Turnitin is a plagiarism-detection service licensed to more than 6,500 schools and colleges in 106 countries. It checks students' work against more than 75 million student papers that have been previously submitted to Turnitin, and compares them to over 11 billion pages of web content including more than 10,000 subscription-based journals and periodicals.
Schools and universities can require students to submit their work for analysis or get a zero grade. If the institution chooses, the students' work will be added to Turnitin's archive. Some American students sued Turnitin for copyright infringement on the grounds that the copies of their work were added to the archive without their permission. Ten out of ten for enterprise and litigiousness! However...
The US Court of Appeals (Fourth Circuit) last month held that Turnitin’s copies are fair use (judgment here). Although the works were creative, unpublished and copied in their entirety for a commercial purpose, Turnitin’s use is transformative - preventing plagiarism is an entirely different purpose from that of the students (you can say that again) - and would not impinge on the potential market for the work.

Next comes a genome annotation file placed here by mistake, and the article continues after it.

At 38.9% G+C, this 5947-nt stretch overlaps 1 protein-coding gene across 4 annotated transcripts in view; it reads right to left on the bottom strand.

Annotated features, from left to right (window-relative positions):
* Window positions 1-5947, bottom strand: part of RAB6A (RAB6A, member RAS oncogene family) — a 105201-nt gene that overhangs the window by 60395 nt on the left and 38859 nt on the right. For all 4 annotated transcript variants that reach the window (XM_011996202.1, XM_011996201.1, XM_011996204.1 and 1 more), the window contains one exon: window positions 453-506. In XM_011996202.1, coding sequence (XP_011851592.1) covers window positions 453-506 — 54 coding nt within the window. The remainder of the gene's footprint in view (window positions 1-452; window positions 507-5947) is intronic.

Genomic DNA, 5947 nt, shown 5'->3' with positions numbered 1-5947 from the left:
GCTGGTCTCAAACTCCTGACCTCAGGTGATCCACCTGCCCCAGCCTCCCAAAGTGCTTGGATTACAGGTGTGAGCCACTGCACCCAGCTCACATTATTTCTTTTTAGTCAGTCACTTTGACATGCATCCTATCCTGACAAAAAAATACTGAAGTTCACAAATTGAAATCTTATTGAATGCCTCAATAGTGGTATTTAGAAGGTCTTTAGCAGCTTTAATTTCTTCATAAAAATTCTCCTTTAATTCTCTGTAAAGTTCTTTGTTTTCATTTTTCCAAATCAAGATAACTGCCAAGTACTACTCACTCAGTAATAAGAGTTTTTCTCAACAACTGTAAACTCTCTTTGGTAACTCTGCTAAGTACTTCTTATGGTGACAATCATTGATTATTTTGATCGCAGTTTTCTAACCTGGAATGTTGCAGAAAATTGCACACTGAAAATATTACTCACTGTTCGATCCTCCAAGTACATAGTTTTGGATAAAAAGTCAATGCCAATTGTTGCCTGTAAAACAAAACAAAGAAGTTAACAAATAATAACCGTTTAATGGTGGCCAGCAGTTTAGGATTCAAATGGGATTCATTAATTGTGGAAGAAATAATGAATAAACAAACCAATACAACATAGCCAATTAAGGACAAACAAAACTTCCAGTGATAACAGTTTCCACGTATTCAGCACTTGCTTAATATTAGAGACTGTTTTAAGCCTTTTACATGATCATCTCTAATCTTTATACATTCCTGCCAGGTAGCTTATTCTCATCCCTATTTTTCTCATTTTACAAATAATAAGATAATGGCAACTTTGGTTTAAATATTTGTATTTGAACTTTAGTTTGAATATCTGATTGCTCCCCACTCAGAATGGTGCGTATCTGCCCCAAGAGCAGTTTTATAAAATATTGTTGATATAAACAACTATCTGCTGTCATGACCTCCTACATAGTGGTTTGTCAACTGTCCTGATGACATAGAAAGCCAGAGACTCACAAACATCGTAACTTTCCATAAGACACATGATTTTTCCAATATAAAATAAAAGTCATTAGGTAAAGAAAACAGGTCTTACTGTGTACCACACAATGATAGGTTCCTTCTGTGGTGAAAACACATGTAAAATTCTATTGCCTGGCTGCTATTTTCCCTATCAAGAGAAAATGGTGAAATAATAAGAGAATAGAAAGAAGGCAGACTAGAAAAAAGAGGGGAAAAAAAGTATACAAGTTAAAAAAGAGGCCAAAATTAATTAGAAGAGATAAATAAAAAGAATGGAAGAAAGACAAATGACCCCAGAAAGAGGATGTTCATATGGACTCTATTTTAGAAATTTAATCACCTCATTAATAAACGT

How does copying an entire work for commercial purposes before publication measure up against the UK’s fair dealing provisions…? Turnitin’s website says: ‘Multiple law firms have concluded that Turnitin operates in full accordance with the intellectual property and privacy laws of the United States, Canada, the United Kingdom, Australia and New Zealand.’